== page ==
CAD Management: The Funnel

November 29th, 2010

I see many project teams made up of very talented people who have differing opinions on what software should be used for project delivery. They may desire to have software that they used at another firm, or maybe something they used in school. One team wants one thing and another team wants another. This can make the choices difficult and put you on a treadmill of software turnover as each team tries to reinvent the wheel.

I have taken a broad approach to software tools. If you can afford it and it gets the job done, why not use it? In a design arena, these tools are plentiful. There are tools that perform a wide range of varied tasks and tools that have a single special function. There may be software that is designed for one phase of a project and not another. There may be software that creates special geometry or analytics.

There are a lot of tools that must be used to get the job done, but how do you reign in all those tools as the project progresses?

My concept is to think of it like a funnel.

At the beginning of the project, you may want to allow the design team to use any and all tools that are available to them. As the project progresses and you enter another phase, you may start to limit those tools. As the project nears completion, design/construction or fabrication files need to be produced in a unified piece of software.

So as the team progresses, the large list of software is reduced, eventually, down to one software product that is used to create the final output.

Let’s take an architectural theme (only because that is my arena and I know the tools).

You start off with sketch paper and pencil and scribble out some initial ideas. You may use FormZ or Rhino or SketchUp at the early phases. Each team might have a talent or bent toward one of these tools. Early design concepts are worked out in whatever tool they want to use. They may also use tools to display the output of that phase. Early visualizations may be done in a combination of software renderings and Photoshop edits. PDF files are created. Image cutting and pasting is done into a PowerPoint presentation. You end up with randomly scattered tools being used to present a unified perception of the design. No one file format encapsulates the entire design.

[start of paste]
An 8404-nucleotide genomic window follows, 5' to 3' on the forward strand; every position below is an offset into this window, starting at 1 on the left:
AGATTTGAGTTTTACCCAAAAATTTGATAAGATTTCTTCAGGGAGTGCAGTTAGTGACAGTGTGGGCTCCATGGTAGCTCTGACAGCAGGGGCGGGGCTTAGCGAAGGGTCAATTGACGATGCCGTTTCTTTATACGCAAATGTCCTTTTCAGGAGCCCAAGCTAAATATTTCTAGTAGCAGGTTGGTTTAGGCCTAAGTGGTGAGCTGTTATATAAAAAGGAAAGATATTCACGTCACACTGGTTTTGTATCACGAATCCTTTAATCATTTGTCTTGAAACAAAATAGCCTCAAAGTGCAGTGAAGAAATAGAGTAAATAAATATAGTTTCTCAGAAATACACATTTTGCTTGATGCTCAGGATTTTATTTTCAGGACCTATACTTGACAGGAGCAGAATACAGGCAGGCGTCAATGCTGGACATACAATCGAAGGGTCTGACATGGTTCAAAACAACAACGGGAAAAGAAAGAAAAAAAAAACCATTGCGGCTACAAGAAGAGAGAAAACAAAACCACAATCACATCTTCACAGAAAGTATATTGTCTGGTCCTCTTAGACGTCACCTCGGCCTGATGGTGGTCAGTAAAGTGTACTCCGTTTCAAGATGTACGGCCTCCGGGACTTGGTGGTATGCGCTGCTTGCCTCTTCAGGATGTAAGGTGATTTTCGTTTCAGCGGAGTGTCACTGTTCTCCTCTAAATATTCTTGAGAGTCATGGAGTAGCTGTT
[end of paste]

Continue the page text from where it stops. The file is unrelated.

Moving toward the beginning of Design Development and the refinement and testing of the design against constraints and codes, you move to something such as AutoCAD Architecture or the Revit tools. You are still using the original files for design interpretation, but you are now moving in the direction of a construction documentation effort.

Moving closer to the creation of the end product, hard copy or model, you again unify the efforts under one software tool. The original software that you used is no longer being used to document the design. You have narrowed the list as you near the bottom of the funnel – the final output.

So you may start out with a disjointed collection of tools that serve unique purposes and end up with one tool that documents the design. The final tool will be widely accepted by all team members, easy to exchange with others, and industry standard. This allows for flexibility at the beginning and unity at the end.

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About the Authors

Mark Kiker

Mark Kiker has more than 25 years of hands-on experience with technology. He is fully versed in every area of management from deployment planning, installation, and configuration to training and strategic planning.  As an internationally known speaker and writer, he is a returning speaker at Autodesk University since 1996.Mark is currently serving as Director of IT for SIATech, a non-profit public charter high school focused on dropout recovery. He maintains two blog sites, www.caddmanager.com and www.bimmanager.com.

 

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